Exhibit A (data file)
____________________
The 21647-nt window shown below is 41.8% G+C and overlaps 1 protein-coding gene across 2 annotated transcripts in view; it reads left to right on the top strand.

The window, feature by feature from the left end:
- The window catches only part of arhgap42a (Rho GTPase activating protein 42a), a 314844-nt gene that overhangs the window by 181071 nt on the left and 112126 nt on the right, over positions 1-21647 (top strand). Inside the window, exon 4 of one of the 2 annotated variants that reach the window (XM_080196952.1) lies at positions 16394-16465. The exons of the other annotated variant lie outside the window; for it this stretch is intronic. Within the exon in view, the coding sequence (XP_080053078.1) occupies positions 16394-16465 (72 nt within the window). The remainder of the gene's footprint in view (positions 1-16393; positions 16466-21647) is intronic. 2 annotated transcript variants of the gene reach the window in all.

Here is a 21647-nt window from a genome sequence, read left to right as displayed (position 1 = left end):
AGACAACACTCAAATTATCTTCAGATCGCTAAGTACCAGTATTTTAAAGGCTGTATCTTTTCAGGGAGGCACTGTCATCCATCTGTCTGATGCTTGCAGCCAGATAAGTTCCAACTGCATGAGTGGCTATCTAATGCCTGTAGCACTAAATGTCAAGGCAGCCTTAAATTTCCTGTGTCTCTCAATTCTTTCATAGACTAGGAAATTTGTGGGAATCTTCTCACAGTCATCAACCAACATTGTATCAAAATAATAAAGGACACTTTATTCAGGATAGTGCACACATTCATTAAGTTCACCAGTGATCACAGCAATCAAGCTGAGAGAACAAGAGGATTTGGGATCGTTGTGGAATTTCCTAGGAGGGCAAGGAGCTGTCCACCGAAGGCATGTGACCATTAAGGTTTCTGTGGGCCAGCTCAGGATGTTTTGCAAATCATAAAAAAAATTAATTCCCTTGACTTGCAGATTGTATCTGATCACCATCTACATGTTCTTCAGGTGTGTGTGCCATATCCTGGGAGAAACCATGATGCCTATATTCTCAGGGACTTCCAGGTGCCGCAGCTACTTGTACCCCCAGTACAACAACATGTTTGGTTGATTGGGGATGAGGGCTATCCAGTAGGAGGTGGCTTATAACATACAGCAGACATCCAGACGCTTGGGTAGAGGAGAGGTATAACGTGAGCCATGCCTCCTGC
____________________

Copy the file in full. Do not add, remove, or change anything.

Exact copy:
The 21647-nt window shown below is 41.8% G+C and overlaps 1 protein-coding gene across 2 annotated transcripts in view; it reads left to right on the top strand.

The window, feature by feature from the left end:
- The window catches only part of arhgap42a (Rho GTPase activating protein 42a), a 314844-nt gene that overhangs the window by 181071 nt on the left and 112126 nt on the right, over positions 1-21647 (top strand). Inside the window, exon 4 of one of the 2 annotated variants that reach the window (XM_080196952.1) lies at positions 16394-16465. The exons of the other annotated variant lie outside the window; for it this stretch is intronic. Within the exon in view, the coding sequence (XP_080053078.1) occupies positions 16394-16465 (72 nt within the window). The remainder of the gene's footprint in view (positions 1-16393; positions 16466-21647) is intronic. 2 annotated transcript variants of the gene reach the window in all.

Here is a 21647-nt window from a genome sequence, read left to right as displayed (position 1 = left end):
AGACAACACTCAAATTATCTTCAGATCGCTAAGTACCAGTATTTTAAAGGCTGTATCTTTTCAGGGAGGCACTGTCATCCATCTGTCTGATGCTTGCAGCCAGATAAGTTCCAACTGCATGAGTGGCTATCTAATGCCTGTAGCACTAAATGTCAAGGCAGCCTTAAATTTCCTGTGTCTCTCAATTCTTTCATAGACTAGGAAATTTGTGGGAATCTTCTCACAGTCATCAACCAACATTGTATCAAAATAATAAAGGACACTTTATTCAGGATAGTGCACACATTCATTAAGTTCACCAGTGATCACAGCAATCAAGCTGAGAGAACAAGAGGATTTGGGATCGTTGTGGAATTTCCTAGGAGGGCAAGGAGCTGTCCACCGAAGGCATGTGACCATTAAGGTTTCTGTGGGCCAGCTCAGGATGTTTTGCAAATCATAAAAAAAATTAATTCCCTTGACTTGCAGATTGTATCTGATCACCATCTACATGTTCTTCAGGTGTGTGTGCCATATCCTGGGAGAAACCATGATGCCTATATTCTCAGGGACTTCCAGGTGCCGCAGCTACTTGTACCCCCAGTACAACAACATGTTTGGTTGATTGGGGATGAGGGCTATCCAGTAGGAGGTGGCTTATAACATACAGCAGACATCCAGACGCTTGGGTAGAGGAGAGGTATAACGTGAGCCATGCCTCCTGC